Alice Kaplan appointed Sterling Professor of French

Kaplan is a leading scholar of 20th- and 21st-century French and Francophone literature and history.
Professor Alice Kaplan

Alice Kaplan (Photo credit: Photo Editions Gallimard, Catherine Helie)

Alice Y. Kaplan, newly named as Sterling Professor of French, is a leading scholar of 20th- and 21st-century French and Francophone literature and history.

The Sterling Professorship is the highest honor bestowed on Yale faculty.

Kaplan was recently appointed as the next director of the Whitney Humanities Center, where she will continue the center’s work advancing scholarly exchange across the humanities at Yale, guiding the intellectual agendas of programs such as the Franke Visiting Fellows, Franke Lectures, Finzi-Contini Lectures, Tanner Lectures on Human Values, Humanities/Humanity, and others. She will also lead Yale’s Whitney Fellows in fostering collaboration and dialogue that crosses disciplinary boundaries.

Kaplan is recognized internationally as an expert in French literature and culture, and for her work on the cultural foundations and literary representation of fascism and racism. Her 1993 book, “French Lessons,” was a finalist for the National Book Critics Circle Award. “The Collaborator: The Trial and Execution of Robert Brasillach” (2000) was a finalist for the National Book Award and the National Book Critics Circle Award and won the Los Angeles Times Book Prize for History. In 2005, her book “The Interpreter” won the Henry Adams Prize from the Society for History in the Federal Government. Her most recent work, “Looking for ‘The Stranger’: Albert Camus and the Life of a Literary Classic,” was a New York Times notable book of 2016 and a finalist for the National Book Critics Circle Award.

A graduate of the University of California-Berkeley, Kaplan earned her Ph.D. in French at Yale in 1981. She served from 1986 to 2007 on the faculty at Duke University, where she founded the Center for French and Francophone Studies and served as its first director.

Kaplan has taught at Yale since 2008. She has twice chaired the Department of French and is the co-founder and director of the Yale Translation Initiative at the MacMillan Center. Under her leadership, the initiative has emerged as a key intellectual hub for the hundreds of members of the Yale community whose work touches on translation, from fields as diverse as national literatures and comparative literature, political science, and computer science.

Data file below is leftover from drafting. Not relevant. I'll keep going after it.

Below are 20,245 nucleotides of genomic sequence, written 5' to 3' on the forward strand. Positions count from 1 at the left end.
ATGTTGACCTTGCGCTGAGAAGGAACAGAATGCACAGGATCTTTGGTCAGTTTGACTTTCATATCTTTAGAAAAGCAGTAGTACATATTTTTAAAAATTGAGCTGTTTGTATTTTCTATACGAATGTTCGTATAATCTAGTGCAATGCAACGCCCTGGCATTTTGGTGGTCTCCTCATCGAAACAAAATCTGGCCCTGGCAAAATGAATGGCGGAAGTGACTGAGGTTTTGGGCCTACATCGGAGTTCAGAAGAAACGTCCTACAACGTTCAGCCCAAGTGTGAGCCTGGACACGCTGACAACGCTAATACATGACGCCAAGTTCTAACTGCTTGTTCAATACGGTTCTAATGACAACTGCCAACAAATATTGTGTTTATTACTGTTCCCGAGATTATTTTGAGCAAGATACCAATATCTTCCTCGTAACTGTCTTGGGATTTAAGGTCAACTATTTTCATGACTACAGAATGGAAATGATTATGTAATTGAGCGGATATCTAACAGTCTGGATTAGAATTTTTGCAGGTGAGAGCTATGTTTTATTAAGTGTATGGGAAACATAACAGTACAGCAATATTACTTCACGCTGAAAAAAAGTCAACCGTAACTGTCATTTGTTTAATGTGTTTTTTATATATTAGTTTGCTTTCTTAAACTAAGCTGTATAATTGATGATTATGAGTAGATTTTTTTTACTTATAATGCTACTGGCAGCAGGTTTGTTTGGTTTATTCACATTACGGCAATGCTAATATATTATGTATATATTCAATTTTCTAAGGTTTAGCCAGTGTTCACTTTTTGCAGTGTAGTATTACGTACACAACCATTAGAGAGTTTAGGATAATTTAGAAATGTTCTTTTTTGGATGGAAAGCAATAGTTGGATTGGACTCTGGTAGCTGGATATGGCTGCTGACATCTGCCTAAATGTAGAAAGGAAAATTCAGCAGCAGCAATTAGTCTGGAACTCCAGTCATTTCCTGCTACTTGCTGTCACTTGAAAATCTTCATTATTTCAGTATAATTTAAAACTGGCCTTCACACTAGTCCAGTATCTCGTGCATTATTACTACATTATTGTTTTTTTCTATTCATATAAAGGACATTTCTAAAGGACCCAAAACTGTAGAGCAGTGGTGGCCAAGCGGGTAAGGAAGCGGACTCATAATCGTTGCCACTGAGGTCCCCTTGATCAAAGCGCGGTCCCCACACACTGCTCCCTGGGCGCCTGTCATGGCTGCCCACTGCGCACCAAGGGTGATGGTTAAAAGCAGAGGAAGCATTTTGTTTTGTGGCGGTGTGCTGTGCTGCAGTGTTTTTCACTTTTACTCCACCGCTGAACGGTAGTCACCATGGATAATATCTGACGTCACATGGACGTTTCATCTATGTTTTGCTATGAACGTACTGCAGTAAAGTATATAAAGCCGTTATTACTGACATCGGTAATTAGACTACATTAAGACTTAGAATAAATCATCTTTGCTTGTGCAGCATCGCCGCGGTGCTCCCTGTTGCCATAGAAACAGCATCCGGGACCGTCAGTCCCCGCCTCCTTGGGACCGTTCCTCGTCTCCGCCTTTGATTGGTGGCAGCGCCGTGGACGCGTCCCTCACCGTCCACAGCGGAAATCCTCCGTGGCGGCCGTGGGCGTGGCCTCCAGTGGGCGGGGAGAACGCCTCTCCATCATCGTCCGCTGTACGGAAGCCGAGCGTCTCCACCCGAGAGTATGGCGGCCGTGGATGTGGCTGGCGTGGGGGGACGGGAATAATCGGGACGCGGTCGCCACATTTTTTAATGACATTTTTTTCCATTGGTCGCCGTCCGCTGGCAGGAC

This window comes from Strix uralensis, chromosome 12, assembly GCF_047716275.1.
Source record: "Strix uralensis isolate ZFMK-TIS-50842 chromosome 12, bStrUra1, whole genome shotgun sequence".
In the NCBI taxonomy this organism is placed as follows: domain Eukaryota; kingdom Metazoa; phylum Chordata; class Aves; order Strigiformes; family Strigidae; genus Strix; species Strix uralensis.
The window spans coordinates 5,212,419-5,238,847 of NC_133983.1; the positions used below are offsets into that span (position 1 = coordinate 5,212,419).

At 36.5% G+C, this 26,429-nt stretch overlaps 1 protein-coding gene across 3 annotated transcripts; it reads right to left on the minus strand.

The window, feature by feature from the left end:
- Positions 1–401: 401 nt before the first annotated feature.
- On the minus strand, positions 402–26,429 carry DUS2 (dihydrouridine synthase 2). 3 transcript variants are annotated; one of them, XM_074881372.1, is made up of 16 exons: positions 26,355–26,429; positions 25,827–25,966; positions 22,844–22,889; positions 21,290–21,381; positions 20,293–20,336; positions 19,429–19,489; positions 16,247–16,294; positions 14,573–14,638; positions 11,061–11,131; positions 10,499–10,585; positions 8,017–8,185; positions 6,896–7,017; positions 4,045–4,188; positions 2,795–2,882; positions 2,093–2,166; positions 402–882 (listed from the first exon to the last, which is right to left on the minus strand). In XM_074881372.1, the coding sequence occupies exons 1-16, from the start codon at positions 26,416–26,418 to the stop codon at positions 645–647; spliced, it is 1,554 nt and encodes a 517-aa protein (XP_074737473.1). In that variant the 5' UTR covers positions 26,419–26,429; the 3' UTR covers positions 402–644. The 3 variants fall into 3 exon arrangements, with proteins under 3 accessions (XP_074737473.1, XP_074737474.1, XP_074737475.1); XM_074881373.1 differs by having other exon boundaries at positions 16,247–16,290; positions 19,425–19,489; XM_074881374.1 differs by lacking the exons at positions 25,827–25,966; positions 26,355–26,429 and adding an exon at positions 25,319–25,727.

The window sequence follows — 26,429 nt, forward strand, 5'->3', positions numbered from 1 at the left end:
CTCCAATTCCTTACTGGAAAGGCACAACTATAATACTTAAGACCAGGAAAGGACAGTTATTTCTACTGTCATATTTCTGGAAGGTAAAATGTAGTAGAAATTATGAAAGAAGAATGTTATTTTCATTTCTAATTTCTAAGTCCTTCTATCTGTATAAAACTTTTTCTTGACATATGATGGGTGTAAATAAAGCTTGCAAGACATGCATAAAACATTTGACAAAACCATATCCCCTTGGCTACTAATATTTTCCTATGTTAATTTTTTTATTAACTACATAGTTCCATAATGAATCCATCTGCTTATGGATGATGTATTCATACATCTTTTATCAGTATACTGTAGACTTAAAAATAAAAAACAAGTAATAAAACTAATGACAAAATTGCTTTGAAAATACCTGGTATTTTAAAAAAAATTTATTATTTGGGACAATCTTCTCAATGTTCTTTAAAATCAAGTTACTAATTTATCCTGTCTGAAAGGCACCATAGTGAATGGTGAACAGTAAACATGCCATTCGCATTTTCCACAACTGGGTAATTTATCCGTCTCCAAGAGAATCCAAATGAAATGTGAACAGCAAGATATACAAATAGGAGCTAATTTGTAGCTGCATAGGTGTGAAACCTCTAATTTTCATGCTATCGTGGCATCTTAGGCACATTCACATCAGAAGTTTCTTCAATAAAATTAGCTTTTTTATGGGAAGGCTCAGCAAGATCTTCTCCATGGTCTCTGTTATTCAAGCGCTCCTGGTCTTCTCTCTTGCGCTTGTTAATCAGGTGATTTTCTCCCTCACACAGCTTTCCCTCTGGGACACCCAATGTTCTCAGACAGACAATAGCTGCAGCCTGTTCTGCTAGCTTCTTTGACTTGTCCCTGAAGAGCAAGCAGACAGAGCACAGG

Kaplan works in conjunction with many departments, programs, and initiatives outside the French Department. She is an affiliated faculty member in the Departments of Comparative Literature and Women’s, Gender and Sexuality Studies, as well as the Humanities Program. She currently serves on the executive committee of the Whitney Humanities Center and the Council for European Studies, and she participates in the Program for the Study of Anti-Semitism and the Middle East Council’s Initiative for a Diverse Middle East. Kaplan also serves as co-director of the Yale Translation Initiative at the MacMillan Center.

Outside Yale, Kaplan is a member of the Writers Council of the American Library in Paris and sits on the board of the French journal Critique as its New Haven correspondent and as a jury member for the French Voices Book Prize, a translation subvention awarded by the cultural services of the French Embassy in New York. 

Kaplan is a Guggenheim Fellow, a member of the American Academy of Arts and Sciences, and recipient of the French Légion d’Honneur. She is a trustee of the Camargo Foundation in Cassis, France and a founding member of the MaisonDAR collective in Algiers.

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